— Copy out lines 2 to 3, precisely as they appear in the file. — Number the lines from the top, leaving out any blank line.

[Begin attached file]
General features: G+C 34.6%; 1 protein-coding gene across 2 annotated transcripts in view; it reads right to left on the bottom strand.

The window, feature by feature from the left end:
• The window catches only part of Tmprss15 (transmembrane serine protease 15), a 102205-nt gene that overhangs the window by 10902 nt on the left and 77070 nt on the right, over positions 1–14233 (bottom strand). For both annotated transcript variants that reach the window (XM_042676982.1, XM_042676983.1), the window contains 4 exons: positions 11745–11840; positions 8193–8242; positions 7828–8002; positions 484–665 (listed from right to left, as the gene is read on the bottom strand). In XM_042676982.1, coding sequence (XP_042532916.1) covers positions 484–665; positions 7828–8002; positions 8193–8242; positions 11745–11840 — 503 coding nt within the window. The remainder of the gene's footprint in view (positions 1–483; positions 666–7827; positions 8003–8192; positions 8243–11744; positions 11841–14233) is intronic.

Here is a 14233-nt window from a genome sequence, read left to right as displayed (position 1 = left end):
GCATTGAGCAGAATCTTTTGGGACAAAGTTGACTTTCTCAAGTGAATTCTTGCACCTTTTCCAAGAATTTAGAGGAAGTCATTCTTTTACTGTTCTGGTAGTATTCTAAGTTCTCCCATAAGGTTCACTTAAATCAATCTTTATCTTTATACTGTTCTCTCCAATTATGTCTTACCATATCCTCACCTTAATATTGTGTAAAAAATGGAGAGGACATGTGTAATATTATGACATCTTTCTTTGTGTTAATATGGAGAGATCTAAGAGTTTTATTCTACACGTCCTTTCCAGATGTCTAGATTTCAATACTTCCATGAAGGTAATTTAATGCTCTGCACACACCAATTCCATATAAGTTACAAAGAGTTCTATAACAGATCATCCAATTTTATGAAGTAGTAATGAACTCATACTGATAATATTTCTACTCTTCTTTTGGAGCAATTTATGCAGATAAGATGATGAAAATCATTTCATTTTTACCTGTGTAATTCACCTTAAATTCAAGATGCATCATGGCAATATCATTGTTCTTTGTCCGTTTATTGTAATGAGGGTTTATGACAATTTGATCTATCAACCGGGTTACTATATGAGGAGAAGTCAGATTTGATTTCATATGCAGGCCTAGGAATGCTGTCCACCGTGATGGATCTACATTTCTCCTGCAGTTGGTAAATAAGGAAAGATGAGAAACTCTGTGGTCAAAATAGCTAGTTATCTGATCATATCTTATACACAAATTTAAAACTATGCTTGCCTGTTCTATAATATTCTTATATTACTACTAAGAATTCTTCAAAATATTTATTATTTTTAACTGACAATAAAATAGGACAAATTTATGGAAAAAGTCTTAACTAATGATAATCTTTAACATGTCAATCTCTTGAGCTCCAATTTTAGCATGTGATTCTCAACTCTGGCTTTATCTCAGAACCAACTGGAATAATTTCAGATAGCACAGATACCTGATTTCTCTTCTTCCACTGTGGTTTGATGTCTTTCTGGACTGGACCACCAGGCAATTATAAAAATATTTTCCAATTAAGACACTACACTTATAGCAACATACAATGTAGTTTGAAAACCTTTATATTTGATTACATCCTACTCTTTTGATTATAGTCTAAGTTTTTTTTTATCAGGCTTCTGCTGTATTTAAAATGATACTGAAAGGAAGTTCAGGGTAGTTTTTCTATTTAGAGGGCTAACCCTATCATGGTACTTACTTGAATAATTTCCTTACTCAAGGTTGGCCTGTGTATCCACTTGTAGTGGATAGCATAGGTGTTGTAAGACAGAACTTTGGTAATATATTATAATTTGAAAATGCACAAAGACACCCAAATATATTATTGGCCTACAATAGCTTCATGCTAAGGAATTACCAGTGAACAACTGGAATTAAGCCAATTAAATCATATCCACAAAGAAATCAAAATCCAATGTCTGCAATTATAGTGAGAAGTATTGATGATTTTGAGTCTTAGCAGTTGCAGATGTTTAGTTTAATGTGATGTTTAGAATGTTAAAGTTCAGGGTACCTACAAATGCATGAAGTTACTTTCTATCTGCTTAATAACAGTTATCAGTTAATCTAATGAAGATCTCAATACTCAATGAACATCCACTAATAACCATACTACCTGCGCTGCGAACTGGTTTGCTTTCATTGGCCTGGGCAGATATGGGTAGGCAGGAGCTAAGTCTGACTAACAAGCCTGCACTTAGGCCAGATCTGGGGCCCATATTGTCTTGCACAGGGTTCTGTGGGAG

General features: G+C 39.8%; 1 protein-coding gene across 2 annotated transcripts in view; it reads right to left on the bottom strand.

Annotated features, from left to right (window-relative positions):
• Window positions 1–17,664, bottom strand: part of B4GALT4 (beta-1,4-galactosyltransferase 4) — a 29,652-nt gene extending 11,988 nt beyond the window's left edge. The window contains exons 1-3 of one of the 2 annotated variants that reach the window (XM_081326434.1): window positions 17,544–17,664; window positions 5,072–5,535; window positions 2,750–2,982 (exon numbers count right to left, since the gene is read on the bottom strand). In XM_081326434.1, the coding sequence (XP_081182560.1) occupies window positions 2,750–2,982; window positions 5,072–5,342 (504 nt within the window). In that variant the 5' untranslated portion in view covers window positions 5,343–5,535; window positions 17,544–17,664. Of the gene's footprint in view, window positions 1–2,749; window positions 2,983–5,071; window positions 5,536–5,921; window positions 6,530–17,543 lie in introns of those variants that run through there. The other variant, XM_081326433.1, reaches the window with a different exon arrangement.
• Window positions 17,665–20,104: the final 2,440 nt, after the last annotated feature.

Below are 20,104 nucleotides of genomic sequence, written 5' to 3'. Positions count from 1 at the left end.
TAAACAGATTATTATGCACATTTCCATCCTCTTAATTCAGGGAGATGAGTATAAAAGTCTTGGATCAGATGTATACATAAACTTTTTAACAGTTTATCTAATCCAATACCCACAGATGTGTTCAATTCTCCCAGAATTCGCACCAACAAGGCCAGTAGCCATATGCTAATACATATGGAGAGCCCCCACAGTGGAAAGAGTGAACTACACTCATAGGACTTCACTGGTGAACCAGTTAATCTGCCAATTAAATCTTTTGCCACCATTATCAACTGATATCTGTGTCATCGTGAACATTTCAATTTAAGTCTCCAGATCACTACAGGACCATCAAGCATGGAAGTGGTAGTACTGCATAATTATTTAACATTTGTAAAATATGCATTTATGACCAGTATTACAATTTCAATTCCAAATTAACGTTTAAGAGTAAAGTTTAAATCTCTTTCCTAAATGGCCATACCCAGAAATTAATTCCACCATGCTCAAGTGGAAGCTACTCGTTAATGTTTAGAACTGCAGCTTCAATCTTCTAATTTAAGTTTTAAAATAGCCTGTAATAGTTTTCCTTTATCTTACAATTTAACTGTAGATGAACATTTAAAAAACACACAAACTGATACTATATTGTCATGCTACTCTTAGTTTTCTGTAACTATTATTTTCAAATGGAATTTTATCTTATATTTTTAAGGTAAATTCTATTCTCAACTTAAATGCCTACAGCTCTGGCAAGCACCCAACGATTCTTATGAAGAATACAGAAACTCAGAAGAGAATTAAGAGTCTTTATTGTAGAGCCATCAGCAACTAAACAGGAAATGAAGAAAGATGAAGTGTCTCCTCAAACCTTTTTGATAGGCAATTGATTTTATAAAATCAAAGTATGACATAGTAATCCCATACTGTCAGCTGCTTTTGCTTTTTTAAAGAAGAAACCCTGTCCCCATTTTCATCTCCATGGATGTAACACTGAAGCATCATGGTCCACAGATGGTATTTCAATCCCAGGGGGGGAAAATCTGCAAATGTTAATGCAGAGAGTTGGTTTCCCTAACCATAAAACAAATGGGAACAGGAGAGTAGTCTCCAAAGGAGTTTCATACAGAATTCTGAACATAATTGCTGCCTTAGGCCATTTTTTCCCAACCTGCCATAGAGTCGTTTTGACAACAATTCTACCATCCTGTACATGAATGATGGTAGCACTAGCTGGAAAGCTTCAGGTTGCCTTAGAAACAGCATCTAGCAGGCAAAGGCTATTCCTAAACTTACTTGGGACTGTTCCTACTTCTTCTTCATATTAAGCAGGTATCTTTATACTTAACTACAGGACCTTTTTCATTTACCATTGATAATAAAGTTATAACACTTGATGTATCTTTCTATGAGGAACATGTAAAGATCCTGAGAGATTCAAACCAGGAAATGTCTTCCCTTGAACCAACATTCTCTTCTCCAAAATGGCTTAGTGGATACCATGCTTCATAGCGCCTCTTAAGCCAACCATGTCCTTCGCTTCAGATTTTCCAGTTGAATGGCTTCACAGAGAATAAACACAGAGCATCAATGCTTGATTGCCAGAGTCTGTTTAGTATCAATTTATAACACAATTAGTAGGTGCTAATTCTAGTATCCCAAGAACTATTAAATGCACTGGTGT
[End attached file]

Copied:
The window, feature by feature from the left end:
• The window catches only part of Tmprss15 (transmembrane serine protease 15), a 102205-nt gene that overhangs the window by 10902 nt on the left and 77070 nt on the right, over positions 1–14233 (bottom strand). For both annotated transcript variants that reach the window (XM_042676982.1, XM_042676983.1), the window contains 4 exons: positions 11745–11840; positions 8193–8242; positions 7828–8002; positions 484–665 (listed from right to left, as the gene is read on the bottom strand). In XM_042676982.1, coding sequence (XP_042532916.1) covers positions 484–665; positions 7828–8002; positions 8193–8242; positions 11745–11840 — 503 coding nt within the window. The remainder of the gene's footprint in view (positions 1–483; positions 666–7827; positions 8003–8192; positions 8243–11744; positions 11841–14233) is intronic.